Hohenschwangau

Europe is known for having huge churches and extravagant castles, and Germany is no different. August 12th we took a trip to Schwangau, which is just near the southern border right above Austria. It was a little over a three hour drive to get there, and the weather was not what we expected in August. Rainy, wet, and gloomy.

View of the mountains and Lake Alpsee surrounding the Hohenschwangau castle.

Once we arrived, we learned we definitely should have left the house at four in the morning. It was summer time and even though the weather said otherwise, everyone and their mom decided to make a day trip to the castles. We spent over an hour waiting in line just for the tickets! Ticket tip: if you want to save a few bucks, use the student discount! They didn’t ask for any school ID or any proof. And that leaves a little extra for you to spend on souvenirs or lunch.

After that grueling hour, we finally had our tickets and the first castle on our list was Hohenschwangau! It was a short walk from the ticket counter, and after a few stairs we made it!

Hohenschwangau castle walls.

Hohenschwangau castle walls.

We still had about forty-five minutes to kill before our tour started, so we just meandered around the outside of the castle. We stumbled upon a little courtyard in the back of the castle. It was beautiful! There were tons of lush plants and flowers, a couple incredible fountains, amazing views of the countryside, and a small gift shop; because your trip isn’t complete without buying your OWN crown!

Goose fountain on a terrace in Hohenschwangau castle.

Lion fountain on a terrace in Hohenschwangau castle.

The tours are anti-camera, so we weren’t able to get any photos of the inside. But believe me, the inside is just as breathtaking as the outside. Hohenschwangau was used as a summer home for the royal family of Bavaria. It was originally constructed around the twelfth century and was owned by the knights of Schwangau until the sixteenth century. In 1832, King Maximilian II gained ownership of the castle, which had been partially destroyed in the previous three hundred years. He had it rebuilt to the original design and then the royal family would spend several weeks there each summer.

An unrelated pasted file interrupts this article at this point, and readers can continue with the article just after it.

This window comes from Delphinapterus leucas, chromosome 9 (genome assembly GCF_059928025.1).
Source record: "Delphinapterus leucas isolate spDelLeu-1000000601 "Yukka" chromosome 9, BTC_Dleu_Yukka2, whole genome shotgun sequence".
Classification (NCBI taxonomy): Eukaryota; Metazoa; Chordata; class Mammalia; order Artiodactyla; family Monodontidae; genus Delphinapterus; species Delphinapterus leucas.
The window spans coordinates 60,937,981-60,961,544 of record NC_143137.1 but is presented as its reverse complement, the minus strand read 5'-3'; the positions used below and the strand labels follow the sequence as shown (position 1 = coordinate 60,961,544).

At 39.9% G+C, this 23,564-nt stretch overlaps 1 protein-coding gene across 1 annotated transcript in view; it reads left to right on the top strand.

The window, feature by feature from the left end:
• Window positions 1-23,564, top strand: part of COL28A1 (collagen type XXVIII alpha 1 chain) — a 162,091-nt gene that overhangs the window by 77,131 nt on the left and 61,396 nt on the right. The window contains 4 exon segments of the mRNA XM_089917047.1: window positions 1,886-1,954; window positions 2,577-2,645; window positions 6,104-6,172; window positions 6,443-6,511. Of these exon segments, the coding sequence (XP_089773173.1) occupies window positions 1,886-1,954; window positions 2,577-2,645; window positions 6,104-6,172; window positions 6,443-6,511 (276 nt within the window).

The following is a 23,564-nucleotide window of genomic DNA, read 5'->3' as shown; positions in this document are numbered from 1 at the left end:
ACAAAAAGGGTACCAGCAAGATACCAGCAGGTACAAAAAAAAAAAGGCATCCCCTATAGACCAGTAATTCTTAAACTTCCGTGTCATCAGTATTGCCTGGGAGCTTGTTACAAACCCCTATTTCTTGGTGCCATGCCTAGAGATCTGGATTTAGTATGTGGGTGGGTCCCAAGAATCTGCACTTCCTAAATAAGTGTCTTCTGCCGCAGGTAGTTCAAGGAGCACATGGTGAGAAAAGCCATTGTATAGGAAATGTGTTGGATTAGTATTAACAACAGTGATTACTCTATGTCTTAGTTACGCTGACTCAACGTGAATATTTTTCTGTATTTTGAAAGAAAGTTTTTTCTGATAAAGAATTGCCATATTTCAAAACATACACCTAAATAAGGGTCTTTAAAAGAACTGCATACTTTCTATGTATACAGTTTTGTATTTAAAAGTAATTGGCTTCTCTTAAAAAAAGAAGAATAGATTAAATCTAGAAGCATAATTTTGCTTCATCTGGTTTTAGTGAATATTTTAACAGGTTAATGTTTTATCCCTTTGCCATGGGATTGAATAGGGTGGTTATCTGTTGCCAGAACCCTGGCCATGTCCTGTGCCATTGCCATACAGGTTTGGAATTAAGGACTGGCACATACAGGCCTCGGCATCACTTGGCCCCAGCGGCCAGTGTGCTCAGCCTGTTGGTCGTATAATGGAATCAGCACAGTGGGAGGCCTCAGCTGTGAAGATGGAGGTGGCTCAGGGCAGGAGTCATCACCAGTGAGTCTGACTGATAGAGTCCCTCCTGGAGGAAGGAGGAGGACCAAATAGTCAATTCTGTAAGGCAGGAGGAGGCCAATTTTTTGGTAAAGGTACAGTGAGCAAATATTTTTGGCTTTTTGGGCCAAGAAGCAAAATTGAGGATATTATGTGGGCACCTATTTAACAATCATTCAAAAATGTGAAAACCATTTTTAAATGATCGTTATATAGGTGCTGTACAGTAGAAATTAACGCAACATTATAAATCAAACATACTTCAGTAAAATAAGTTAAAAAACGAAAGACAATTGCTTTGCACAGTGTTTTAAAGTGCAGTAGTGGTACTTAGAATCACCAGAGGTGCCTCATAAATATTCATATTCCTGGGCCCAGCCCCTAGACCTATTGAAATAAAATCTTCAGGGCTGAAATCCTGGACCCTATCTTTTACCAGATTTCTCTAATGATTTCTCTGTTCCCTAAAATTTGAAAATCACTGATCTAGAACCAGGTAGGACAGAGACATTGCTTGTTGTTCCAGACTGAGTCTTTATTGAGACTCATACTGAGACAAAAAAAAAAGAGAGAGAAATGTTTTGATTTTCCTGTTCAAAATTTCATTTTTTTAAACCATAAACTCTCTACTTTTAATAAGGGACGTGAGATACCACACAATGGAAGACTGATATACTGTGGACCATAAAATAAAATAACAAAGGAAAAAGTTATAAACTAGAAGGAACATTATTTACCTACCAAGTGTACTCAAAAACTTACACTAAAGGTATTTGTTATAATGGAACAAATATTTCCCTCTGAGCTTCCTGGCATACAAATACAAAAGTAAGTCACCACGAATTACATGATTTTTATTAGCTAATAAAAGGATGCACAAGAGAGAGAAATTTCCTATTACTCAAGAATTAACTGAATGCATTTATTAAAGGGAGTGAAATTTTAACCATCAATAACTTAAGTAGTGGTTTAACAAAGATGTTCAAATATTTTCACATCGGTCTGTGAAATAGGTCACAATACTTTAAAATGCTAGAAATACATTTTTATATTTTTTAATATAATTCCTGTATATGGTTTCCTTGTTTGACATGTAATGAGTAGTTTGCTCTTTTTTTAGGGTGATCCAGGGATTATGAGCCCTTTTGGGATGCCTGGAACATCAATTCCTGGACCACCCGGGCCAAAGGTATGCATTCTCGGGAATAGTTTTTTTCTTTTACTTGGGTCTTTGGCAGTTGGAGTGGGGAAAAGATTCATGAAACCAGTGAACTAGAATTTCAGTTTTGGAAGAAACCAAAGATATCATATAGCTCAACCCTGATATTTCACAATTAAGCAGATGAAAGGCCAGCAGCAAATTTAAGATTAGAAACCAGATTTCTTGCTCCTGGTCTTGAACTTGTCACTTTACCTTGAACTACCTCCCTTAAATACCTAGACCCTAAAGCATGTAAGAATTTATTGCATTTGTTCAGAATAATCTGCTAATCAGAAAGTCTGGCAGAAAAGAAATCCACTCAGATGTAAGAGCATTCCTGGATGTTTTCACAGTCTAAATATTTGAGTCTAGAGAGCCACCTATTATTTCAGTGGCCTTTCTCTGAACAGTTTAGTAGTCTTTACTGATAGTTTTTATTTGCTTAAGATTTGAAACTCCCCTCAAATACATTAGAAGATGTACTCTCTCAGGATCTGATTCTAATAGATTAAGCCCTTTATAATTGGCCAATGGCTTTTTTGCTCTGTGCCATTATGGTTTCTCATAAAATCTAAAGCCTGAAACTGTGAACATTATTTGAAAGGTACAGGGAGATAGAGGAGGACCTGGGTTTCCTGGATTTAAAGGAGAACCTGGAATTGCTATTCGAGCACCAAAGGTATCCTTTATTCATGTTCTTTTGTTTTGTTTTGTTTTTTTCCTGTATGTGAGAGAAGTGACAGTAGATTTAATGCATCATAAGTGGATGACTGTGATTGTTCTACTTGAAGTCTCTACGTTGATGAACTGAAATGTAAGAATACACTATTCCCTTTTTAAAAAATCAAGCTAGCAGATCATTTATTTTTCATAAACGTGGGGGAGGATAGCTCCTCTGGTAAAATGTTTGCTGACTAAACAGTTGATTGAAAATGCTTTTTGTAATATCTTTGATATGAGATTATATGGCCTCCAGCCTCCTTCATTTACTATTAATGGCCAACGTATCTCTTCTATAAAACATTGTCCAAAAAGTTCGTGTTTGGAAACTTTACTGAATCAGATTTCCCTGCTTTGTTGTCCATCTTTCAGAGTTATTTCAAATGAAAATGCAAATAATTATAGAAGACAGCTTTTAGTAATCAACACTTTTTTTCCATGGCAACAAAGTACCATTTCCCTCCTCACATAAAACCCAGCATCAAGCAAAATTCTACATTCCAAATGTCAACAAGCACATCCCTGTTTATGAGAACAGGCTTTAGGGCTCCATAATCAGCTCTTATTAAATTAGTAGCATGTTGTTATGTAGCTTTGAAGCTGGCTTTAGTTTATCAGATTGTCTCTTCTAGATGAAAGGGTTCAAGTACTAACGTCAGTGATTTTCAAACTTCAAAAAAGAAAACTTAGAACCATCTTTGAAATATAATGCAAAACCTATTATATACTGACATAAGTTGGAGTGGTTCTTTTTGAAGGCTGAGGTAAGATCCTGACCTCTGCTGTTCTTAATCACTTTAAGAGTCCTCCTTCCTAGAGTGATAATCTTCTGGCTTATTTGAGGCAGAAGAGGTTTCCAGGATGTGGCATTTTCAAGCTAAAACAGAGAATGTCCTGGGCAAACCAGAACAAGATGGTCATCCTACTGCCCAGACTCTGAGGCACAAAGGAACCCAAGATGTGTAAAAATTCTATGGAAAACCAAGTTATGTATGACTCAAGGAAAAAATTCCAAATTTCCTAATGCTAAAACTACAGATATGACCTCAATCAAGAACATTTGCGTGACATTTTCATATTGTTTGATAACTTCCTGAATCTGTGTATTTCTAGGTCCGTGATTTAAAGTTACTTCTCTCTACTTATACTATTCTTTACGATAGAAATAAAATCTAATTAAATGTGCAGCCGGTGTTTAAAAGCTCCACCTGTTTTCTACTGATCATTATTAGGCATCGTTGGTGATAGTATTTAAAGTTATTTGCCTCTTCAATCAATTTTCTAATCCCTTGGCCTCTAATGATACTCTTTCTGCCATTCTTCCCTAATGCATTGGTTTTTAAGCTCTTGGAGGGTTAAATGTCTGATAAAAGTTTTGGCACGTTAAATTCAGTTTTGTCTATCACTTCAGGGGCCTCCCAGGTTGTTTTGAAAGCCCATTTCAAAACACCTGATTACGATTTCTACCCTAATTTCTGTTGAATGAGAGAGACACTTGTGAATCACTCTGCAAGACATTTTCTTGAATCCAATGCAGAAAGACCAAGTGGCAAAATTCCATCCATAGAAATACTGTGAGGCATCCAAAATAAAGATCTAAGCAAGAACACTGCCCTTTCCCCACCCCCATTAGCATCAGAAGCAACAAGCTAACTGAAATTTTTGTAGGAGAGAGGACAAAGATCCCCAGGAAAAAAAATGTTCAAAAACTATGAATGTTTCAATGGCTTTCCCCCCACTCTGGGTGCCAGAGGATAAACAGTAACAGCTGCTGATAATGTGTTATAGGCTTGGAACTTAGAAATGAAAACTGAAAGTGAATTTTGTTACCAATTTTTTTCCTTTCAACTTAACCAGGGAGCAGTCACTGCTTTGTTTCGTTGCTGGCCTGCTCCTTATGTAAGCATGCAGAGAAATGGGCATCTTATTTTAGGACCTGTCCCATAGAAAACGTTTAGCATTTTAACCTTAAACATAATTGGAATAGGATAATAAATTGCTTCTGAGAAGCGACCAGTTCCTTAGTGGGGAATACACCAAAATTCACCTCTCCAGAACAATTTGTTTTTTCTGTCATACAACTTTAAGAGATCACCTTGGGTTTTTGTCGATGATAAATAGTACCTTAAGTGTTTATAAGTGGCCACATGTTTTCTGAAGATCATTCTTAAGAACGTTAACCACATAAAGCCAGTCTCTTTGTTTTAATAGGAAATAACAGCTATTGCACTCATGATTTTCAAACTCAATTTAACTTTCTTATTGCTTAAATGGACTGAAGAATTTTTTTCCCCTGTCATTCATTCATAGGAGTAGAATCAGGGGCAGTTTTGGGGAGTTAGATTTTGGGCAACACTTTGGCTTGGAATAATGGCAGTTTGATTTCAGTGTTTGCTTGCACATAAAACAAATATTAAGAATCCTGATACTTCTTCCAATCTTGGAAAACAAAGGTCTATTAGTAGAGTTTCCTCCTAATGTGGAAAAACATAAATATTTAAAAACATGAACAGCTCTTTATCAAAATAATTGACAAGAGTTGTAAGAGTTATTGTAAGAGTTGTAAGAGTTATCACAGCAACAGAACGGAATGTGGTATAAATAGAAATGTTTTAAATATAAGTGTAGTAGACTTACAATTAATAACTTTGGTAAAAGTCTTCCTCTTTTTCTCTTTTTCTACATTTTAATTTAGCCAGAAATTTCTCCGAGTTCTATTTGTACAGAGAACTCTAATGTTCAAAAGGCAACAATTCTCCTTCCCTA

View of Lake Alpsee through the trees.

After the tour, we exited the castle from the opposite side we entered and followed a trail toward the restaurants. About halfway down, the trees opened up and I saw the most beautiful lake called Alpsee. I seriously thought this was something out of a painting. The water was the most amazing color, almost an aqua and teal. I, of course, made Tyler stop and take a picture with me. I’m that wife lol. They even had a little boat house that you could rent paddle boats to go out on the water with. We didn’t do that this time around, but there’s always the next trip!

Tyler and I with a view of Lake Alpsee in the background.

We made it to the bottom of the hill and decided to grab lunch before the next castle. There was a cute restaurant right on the water, called Alpenrose am See, that we chose to eat at. The food was a bit pricey, but very delicious. And the view was amazing. We all ordered beer, and while I’m sure Tyler and his mom ordered tasty dishes, I can only remember my plate. I ordered salmon and it was divine. I came on top of some type of potato mash and a bed of tiny roasted mushrooms, and all of that was covered in a hollandaise sauce. We even splurged for dessert after: apple strudel with vanilla ice cream and vanilla sauce!

Lunch of salmon and beer with Lake Alpsee in the background.

Apple strudel for dessert.

After we paid for lunch, we were left with just enough time to make it up the mountain and head into our tour of castle number two! Click here to read about our tour of Neuschwanstein!

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One of Germany's famous castles!